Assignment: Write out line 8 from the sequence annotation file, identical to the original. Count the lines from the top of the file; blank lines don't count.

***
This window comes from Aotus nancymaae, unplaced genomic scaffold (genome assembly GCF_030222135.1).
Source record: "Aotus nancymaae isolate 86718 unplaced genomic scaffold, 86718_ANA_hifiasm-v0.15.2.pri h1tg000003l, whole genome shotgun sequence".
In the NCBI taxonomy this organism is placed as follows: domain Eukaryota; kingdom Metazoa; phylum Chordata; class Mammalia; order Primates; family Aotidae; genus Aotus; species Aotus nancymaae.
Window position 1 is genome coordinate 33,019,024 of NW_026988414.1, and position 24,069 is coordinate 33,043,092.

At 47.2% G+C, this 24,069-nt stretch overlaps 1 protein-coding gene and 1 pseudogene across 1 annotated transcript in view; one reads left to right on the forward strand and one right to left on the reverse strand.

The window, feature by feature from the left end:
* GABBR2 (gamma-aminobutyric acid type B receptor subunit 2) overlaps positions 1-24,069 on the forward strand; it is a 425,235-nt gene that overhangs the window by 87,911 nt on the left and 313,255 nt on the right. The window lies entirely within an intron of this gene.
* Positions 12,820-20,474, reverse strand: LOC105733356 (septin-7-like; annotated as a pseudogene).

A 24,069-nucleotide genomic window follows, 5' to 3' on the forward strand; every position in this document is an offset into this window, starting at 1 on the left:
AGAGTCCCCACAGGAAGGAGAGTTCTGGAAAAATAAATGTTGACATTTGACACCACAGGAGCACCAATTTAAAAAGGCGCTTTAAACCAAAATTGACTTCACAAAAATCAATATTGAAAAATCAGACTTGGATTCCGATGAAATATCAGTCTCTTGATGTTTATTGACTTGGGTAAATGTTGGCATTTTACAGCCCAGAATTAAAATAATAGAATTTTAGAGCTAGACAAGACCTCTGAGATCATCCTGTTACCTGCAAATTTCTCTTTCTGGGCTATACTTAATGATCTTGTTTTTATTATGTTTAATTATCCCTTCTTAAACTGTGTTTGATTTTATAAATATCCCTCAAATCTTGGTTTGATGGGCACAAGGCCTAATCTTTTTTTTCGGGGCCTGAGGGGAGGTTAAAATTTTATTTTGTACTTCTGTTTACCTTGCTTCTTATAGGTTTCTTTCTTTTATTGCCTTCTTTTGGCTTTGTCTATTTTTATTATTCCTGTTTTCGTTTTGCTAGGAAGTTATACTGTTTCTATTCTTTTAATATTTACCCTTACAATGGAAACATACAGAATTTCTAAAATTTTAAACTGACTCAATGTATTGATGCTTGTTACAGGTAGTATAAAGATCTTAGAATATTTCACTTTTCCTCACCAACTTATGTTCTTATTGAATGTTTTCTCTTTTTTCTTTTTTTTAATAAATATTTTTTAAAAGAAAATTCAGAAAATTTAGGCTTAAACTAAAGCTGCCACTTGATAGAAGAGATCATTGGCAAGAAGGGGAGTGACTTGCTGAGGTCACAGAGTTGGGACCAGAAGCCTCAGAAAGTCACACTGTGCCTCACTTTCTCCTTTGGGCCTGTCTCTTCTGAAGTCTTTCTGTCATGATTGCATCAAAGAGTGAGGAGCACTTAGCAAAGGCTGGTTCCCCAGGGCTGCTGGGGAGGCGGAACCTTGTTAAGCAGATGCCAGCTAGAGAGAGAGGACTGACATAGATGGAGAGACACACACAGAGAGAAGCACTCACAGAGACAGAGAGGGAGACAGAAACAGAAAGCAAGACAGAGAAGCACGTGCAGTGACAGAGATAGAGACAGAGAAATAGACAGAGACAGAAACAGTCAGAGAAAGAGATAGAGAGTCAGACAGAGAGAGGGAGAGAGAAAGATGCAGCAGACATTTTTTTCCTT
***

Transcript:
* Positions 12,820-20,474, reverse strand: LOC105733356 (septin-7-like; annotated as a pseudogene).